Coups de Coeur: The Guy and Helen Barbier Family Collection

Coups de Coeur: The Guy and Helen Barbier Family Collection

View full screen - View 1 of Lot 3. RAM KUMAR | Untitled (Varanasi I) .

RAM KUMAR | Untitled (Varanasi I)

Auction Closed

June 10, 01:39 PM GMT

Estimate

150,000 - 200,000 GBP

Lot Details

Description

RAM KUMAR

1924 - 2018

Untitled (Varanasi I) 


Oil on canvas

Signed, dated and inscribed 'Ram Kumar 81 / 49 x 65' on reverse 

124.7 x 163.8 cm. (49 ⅛ x 64 ½ in.)

Painted in 1981 

Acquired directly from the artist in New Delhi, 1982

R. Cornu ed., Coups de Coeur, Geneva, 1987, illustration p. 77

“The first contact with Varanasi was very awe inspiring. The humanity was tremendous, vastness. Old women with heads shaved, pilgrims, … We were sketching, but then I thought that the humanity was such an important part in Varanasi, so it is better to eliminate it, because I would never be able to do justice to it. And so I took out the people.” (R. Kumar in interview with N. Tuli, ‘Ram Kumar’, The Flamed Mosaic, Indian Contemporary Painting, Mapin Publishing Pvt. Ltd., Ahmedabad, p. 365)


Unlike previous depictions of Varanasi by British artists in pre-independence India who present an Orientalist vision of a holy city filled with pilgrims, priests and temples, Ram Kumar presents a more personal internalised vision of the city. ‘It is as if he decides to give up on man and his social fate, and tries to find his own solitary path towards vision. The quest is hard and long. In the city landscapes he paints over these two decades, empty houses, which seem to collide with each other, are scratched out of black restless lines on brown and grey backgrounds. There is no sky to lighten the melancholy and no trees to break the monotony of stone and earth. Even Varanasi, which he paints obsessively, is not a city of pilgrims, priests, temples and lights, but a city which is slowly sinking into primeval mud.' (A. Bhalla, Introductory Essay, The Sea and Other Stories by Ram Kumar, Shimla, 1997, p. xv)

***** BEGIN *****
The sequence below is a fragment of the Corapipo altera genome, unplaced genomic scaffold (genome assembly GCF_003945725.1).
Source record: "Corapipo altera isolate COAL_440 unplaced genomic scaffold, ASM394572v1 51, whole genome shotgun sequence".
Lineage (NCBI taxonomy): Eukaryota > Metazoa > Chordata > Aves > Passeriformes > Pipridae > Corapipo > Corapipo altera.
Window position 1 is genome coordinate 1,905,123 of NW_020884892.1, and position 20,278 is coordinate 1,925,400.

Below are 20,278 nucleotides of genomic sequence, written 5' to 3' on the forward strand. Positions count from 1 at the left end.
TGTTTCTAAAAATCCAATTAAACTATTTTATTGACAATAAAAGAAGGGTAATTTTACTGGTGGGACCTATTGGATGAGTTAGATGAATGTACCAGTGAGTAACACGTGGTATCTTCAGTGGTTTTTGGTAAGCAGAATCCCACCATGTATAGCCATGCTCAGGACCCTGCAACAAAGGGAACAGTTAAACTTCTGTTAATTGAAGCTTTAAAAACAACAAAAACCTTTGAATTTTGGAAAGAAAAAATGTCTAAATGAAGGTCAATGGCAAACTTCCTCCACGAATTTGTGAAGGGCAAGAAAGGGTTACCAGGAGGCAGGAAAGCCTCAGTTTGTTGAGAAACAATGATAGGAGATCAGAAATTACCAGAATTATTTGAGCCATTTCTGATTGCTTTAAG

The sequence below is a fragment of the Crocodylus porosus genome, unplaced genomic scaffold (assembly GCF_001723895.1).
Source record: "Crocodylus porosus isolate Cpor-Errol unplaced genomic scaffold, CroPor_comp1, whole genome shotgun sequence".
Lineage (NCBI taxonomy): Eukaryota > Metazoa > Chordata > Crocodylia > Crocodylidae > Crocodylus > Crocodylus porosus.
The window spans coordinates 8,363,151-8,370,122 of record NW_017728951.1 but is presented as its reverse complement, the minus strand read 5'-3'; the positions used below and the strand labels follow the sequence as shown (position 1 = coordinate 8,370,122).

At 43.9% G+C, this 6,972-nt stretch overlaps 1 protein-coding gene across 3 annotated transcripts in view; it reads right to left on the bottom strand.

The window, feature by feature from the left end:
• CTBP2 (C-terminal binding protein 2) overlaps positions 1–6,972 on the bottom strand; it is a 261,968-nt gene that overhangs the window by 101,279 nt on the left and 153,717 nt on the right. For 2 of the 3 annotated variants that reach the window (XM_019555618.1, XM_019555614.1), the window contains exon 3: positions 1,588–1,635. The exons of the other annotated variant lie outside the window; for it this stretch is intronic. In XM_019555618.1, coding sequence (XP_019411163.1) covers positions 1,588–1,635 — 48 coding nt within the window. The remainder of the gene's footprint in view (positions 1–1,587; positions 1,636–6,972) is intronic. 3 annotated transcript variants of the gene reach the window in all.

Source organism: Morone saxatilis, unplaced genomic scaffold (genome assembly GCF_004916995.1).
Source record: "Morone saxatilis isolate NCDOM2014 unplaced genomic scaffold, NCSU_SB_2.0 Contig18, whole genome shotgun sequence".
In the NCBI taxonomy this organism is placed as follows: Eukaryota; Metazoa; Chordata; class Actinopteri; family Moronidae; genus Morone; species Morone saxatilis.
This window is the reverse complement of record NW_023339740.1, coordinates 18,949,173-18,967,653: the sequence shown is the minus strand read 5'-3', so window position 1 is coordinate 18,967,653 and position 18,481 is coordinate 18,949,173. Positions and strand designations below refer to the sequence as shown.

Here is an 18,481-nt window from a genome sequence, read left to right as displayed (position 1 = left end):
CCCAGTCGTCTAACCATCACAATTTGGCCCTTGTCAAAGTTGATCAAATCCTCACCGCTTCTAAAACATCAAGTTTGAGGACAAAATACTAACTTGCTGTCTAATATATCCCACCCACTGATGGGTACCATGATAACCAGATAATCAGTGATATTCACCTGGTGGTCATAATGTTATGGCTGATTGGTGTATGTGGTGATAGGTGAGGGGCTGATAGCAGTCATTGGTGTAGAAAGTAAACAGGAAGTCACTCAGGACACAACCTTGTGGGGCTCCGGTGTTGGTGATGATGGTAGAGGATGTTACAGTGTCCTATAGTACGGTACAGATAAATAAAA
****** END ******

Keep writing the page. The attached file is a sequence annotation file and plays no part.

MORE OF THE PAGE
The current lot is a characteristic example of the shift in his style - where he has applied cubism to the architectural forms of the holy city. 'There is a spatial quality in the recent painting (1970s and 80s), a sense of flight, of movement, and there is an aerial perspective (sometimes a series of perspectives), and it seems that the painter is looking at landscape in a number of ways and from different angles and points of view. Everything from the past is there. There is movement and a kind of bird's-eye view of landscape. Wedges of land and expanses of water; demarcations of land as arid and fertile; febrile rock and luxuriant vegetation; sunlight and shade; moisture; mist. The actors have melted into thin air.' (R. Bartholomew, 'The abstract as a pictorial proposition', Ram Kumar A Journey Within, Vadehra Publishing, New Delhi, 1996, p. 30)